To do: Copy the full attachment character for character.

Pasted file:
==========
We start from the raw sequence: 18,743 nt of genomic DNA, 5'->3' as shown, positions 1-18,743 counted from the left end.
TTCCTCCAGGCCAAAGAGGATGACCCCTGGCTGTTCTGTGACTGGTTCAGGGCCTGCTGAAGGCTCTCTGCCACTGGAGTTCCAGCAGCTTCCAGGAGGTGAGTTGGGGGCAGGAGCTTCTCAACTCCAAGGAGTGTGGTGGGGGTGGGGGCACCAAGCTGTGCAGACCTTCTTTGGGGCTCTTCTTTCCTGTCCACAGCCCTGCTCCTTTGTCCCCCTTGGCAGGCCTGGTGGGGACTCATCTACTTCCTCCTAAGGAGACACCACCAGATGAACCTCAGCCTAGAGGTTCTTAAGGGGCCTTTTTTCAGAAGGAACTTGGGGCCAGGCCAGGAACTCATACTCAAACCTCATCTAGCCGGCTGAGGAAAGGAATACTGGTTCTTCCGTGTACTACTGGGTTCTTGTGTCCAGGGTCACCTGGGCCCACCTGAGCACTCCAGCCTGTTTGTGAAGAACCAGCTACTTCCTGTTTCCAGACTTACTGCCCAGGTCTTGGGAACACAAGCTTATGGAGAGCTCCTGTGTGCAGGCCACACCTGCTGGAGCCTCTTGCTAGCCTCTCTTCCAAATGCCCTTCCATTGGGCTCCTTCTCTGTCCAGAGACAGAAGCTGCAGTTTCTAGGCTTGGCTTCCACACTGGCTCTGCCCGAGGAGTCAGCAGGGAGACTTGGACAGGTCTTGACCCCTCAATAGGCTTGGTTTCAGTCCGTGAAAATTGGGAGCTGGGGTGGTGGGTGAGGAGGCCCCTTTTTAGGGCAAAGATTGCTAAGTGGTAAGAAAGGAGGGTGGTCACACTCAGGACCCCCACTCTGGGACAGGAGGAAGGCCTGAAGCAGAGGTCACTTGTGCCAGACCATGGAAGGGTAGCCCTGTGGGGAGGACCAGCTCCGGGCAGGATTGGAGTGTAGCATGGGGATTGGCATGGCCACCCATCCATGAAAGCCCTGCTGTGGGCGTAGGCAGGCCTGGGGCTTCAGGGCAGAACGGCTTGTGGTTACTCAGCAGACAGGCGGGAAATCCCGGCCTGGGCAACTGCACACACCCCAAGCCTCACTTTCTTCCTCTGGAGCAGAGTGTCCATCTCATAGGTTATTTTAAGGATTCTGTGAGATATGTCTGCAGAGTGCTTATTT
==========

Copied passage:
We start from the raw sequence: 18,743 nt of genomic DNA, 5'->3' as shown, positions 1-18,743 counted from the left end.
TTCCTCCAGGCCAAAGAGGATGACCCCTGGCTGTTCTGTGACTGGTTCAGGGCCTGCTGAAGGCTCTCTGCCACTGGAGTTCCAGCAGCTTCCAGGAGGTGAGTTGGGGGCAGGAGCTTCTCAACTCCAAGGAGTGTGGTGGGGGTGGGGGCACCAAGCTGTGCAGACCTTCTTTGGGGCTCTTCTTTCCTGTCCACAGCCCTGCTCCTTTGTCCCCCTTGGCAGGCCTGGTGGGGACTCATCTACTTCCTCCTAAGGAGACACCACCAGATGAACCTCAGCCTAGAGGTTCTTAAGGGGCCTTTTTTCAGAAGGAACTTGGGGCCAGGCCAGGAACTCATACTCAAACCTCATCTAGCCGGCTGAGGAAAGGAATACTGGTTCTTCCGTGTACTACTGGGTTCTTGTGTCCAGGGTCACCTGGGCCCACCTGAGCACTCCAGCCTGTTTGTGAAGAACCAGCTACTTCCTGTTTCCAGACTTACTGCCCAGGTCTTGGGAACACAAGCTTATGGAGAGCTCCTGTGTGCAGGCCACACCTGCTGGAGCCTCTTGCTAGCCTCTCTTCCAAATGCCCTTCCATTGGGCTCCTTCTCTGTCCAGAGACAGAAGCTGCAGTTTCTAGGCTTGGCTTCCACACTGGCTCTGCCCGAGGAGTCAGCAGGGAGACTTGGACAGGTCTTGACCCCTCAATAGGCTTGGTTTCAGTCCGTGAAAATTGGGAGCTGGGGTGGTGGGTGAGGAGGCCCCTTTTTAGGGCAAAGATTGCTAAGTGGTAAGAAAGGAGGGTGGTCACACTCAGGACCCCCACTCTGGGACAGGAGGAAGGCCTGAAGCAGAGGTCACTTGTGCCAGACCATGGAAGGGTAGCCCTGTGGGGAGGACCAGCTCCGGGCAGGATTGGAGTGTAGCATGGGGATTGGCATGGCCACCCATCCATGAAAGCCCTGCTGTGGGCGTAGGCAGGCCTGGGGCTTCAGGGCAGAACGGCTTGTGGTTACTCAGCAGACAGGCGGGAAATCCCGGCCTGGGCAACTGCACACACCCCAAGCCTCACTTTCTTCCTCTGGAGCAGAGTGTCCATCTCATAGGTTATTTTAAGGATTCTGTGAGATATGTCTGCAGAGTGCTTATTT